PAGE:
In what may put more pressure on banks to expand lending to low-income groups, a coalition of California civil rights and business groups on Monday asked regulators to block Wells Fargo Bank's proposed acquisition of American National Bank because of Wells' alleged failure to follow equal opportunity employment and lending practices.
The complaint is among a growing number of challenges of bank mergers by community groups nationwide under the federal Community Reinvestment Act. The 1977 law allows regulators reviewing bank mergers to consider whether those financial institutions are making loans and providing credit in the neighborhoods where their depositors live.
In an 11-page letter sent to the federal Office of the Comptroller of the Currency--which regulates national banks including Wells Fargo--the Latino Issues Forum, Black Business Assn. of Los Angeles and 24 other groups complained that Wells Fargo has a poor record of lending to low-income and minority groups because the bank favors risky "leveraged buyouts at the expense of (meeting) community needs."
The group, which asked the Comptroller to conduct an audit of Wells Fargo and hold a public hearing on its claims, also alleged that Wells is the only major California bank that has no blacks, Asians or Latinos on its board and that only three of its top 125 managers are minorities.
San Francisco-based Wells Fargo acknowledged that it currently has no minorities on its 15-member board and analysts say it is one of the largest lenders to highly leveraged transactions in the nation--with about $3.1 billion in leveraged buyout loans outstanding in 1988.
But Betty Lattie, a Wells Fargo vice president in San Francisco, said the coalition was citing erroneous and misleading figures to bolster its claims.
Lattie said leveraged buyout transactions financed by Wells Fargo represent less than one-tenth of the bank's $37.7-billion loan portfolio. She also said that Wells Fargo has had minorities on its board in past years and currently has more than three minorities among its 125 top managers.
"It is not in our interests to be against California," Lattie said. "It's in our interest to meet community needs."
Wells Fargo, the state's third-largest bank with $48 billion in assets, has been buying smaller banks recently as it seeks to expand in California through acquisitions. In September, it agreed to acquire American National Bank for about $160 million. American, which is owned by Central Pacific Corp. of Bakersfield, has 28 branches from Modesto to San Bernardino.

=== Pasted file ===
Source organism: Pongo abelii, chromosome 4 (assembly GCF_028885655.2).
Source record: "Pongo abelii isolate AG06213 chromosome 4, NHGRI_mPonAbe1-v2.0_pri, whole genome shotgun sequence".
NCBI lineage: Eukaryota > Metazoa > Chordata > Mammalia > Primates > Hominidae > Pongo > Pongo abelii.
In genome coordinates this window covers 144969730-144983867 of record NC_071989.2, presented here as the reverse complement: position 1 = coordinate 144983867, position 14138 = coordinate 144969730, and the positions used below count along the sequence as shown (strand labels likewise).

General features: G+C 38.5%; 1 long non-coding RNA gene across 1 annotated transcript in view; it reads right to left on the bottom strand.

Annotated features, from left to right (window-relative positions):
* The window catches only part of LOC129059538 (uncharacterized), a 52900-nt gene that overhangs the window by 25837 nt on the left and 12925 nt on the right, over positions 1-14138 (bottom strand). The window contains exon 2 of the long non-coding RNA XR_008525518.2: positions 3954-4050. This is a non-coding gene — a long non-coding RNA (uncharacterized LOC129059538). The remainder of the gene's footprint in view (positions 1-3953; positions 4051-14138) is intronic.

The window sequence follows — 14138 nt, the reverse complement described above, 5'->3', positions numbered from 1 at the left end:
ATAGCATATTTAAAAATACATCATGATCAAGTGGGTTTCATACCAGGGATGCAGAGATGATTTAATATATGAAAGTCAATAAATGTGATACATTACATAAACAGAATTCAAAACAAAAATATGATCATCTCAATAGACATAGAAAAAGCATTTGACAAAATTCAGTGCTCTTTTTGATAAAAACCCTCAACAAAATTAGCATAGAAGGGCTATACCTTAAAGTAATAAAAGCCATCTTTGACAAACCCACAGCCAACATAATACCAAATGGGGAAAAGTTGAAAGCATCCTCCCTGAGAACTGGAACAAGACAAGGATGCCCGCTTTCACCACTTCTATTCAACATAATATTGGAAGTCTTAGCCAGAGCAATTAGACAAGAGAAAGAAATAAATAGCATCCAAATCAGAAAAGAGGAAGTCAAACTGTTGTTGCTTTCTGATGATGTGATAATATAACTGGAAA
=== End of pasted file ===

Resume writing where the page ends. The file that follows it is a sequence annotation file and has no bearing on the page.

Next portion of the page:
Knowledgeable federal regulators could not be reached for comment Monday. But in recent months, a number of protests similar to the one filed against Wells Fargo have been lodged against First Interstate Bank, Security Pacific Bank and other banks across the country by various community organizations.
Most of the complaints, which have met with mixed success, have relied on community service provisions of the Community Reinvestment Act to try to persuade banks to increase services and lending to minorities and those with low incomes.
The protests recall the citizens activist movement that enveloped the nation's broadcasters after former Federal Communications Commission member Nicholas Johnson wrote a book in 1970 called "How to Talk Back to Your Television Set." The book, which criticized stations' alleged failure to broadcast in the public interest, prompted dozens of challenges to television and radio broadcast licenses by civil rights and community groups.
Such grass-root protest movements waned in the 1980s during the climate of federal deregulation encouraged during the Reagan Administration. But in recent years, with increased nationwide concern over issues such as housing, the environment and drug safety, citizen groups have again turned to federal regulators for help, especially in encouraging banks to lend to low-income consumers and do more to finance community redevelopment.
"They have discovered a new weapon," said Joe Belew, president of the Consumer Bankers Assn., a suburban Washington trade group that represents large retail banks such as Wells Fargo. "I'm very concerned, and I think the entire industry is concerned, that the CRA act is being misused."
In February, for example, the Federal Reserve Board turned down a request by Continental Illinois National Bank of Chicago to buy a small bank in Arizona after the Amalgamated Clothing and Textile Workers Union used the Community Reinvestment Act to challenge Continental's alleged failure to serve low-income residents. In blocking the merger, the Fed said Continental "did not have a plan" for complying with the act and "made no significant effort to ascertain the credit needs of its communities."
More recently in October, the Fed delayed action on the proposed merger between Charlotte-based First Union Corp. and Florida National Banks of Jacksonville after the Charlotte Reinvestment Alliance picketed First Union headquarters, claiming that just 5.8% of the bank's mortgage loans went to minority groups representing 21.8% of the area's population.
The protests were dropped Monday after First Union announced that it would provide $9 million in mortgages and business loans to low-income neighborhoods in Charlotte.